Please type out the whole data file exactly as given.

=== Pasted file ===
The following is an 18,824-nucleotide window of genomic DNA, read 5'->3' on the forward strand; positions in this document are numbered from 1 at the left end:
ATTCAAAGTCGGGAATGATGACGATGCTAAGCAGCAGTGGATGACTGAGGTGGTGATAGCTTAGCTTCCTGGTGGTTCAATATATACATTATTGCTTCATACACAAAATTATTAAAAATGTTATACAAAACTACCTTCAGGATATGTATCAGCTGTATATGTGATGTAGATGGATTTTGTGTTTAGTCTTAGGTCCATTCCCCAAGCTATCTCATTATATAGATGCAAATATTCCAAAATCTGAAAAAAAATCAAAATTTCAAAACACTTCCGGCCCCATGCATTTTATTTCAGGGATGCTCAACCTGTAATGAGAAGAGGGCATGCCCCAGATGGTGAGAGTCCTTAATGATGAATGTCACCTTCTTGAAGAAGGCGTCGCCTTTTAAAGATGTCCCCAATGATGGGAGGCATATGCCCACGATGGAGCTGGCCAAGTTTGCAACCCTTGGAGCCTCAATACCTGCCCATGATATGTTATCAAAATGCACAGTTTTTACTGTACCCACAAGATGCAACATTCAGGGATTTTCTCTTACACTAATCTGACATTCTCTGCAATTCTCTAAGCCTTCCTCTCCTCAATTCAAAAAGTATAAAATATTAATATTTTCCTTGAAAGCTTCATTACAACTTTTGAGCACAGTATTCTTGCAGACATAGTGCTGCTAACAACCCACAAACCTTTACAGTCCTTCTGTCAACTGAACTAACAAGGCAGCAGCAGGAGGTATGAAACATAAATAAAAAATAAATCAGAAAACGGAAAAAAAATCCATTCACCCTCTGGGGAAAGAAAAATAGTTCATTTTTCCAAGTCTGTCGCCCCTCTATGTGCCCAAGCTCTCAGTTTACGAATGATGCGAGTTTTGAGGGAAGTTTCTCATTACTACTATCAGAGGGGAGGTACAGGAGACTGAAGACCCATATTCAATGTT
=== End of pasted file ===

The following is an 18,824-nucleotide window of genomic DNA, read 5'->3' on the forward strand; positions in this document are numbered from 1 at the left end:
ATTCAAAGTCGGGAATGATGACGATGCTAAGCAGCAGTGGATGACTGAGGTGGTGATAGCTTAGCTTCCTGGTGGTTCAATATATACATTATTGCTTCATACACAAAATTATTAAAAATGTTATACAAAACTACCTTCAGGATATGTATCAGCTGTATATGTGATGTAGATGGATTTTGTGTTTAGTCTTAGGTCCATTCCCCAAGCTATCTCATTATATAGATGCAAATATTCCAAAATCTGAAAAAAAATCAAAATTTCAAAACACTTCCGGCCCCATGCATTTTATTTCAGGGATGCTCAACCTGTAATGAGAAGAGGGCATGCCCCAGATGGTGAGAGTCCTTAATGATGAATGTCACCTTCTTGAAGAAGGCGTCGCCTTTTAAAGATGTCCCCAATGATGGGAGGCATATGCCCACGATGGAGCTGGCCAAGTTTGCAACCCTTGGAGCCTCAATACCTGCCCATGATATGTTATCAAAATGCACAGTTTTTACTGTACCCACAAGATGCAACATTCAGGGATTTTCTCTTACACTAATCTGACATTCTCTGCAATTCTCTAAGCCTTCCTCTCCTCAATTCAAAAAGTATAAAATATTAATATTTTCCTTGAAAGCTTCATTACAACTTTTGAGCACAGTATTCTTGCAGACATAGTGCTGCTAACAACCCACAAACCTTTACAGTCCTTCTGTCAACTGAACTAACAAGGCAGCAGCAGGAGGTATGAAACATAAATAAAAAATAAATCAGAAAACGGAAAAAAAATCCATTCACCCTCTGGGGAAAGAAAAATAGTTCATTTTTCCAAGTCTGTCGCCCCTCTATGTGCCCAAGCTCTCAGTTTACGAATGATGCGAGTTTTGAGGGAAGTTTCTCATTACTACTATCAGAGGGGAGGTACAGGAGACTGAAGACCCATATTCAATGTT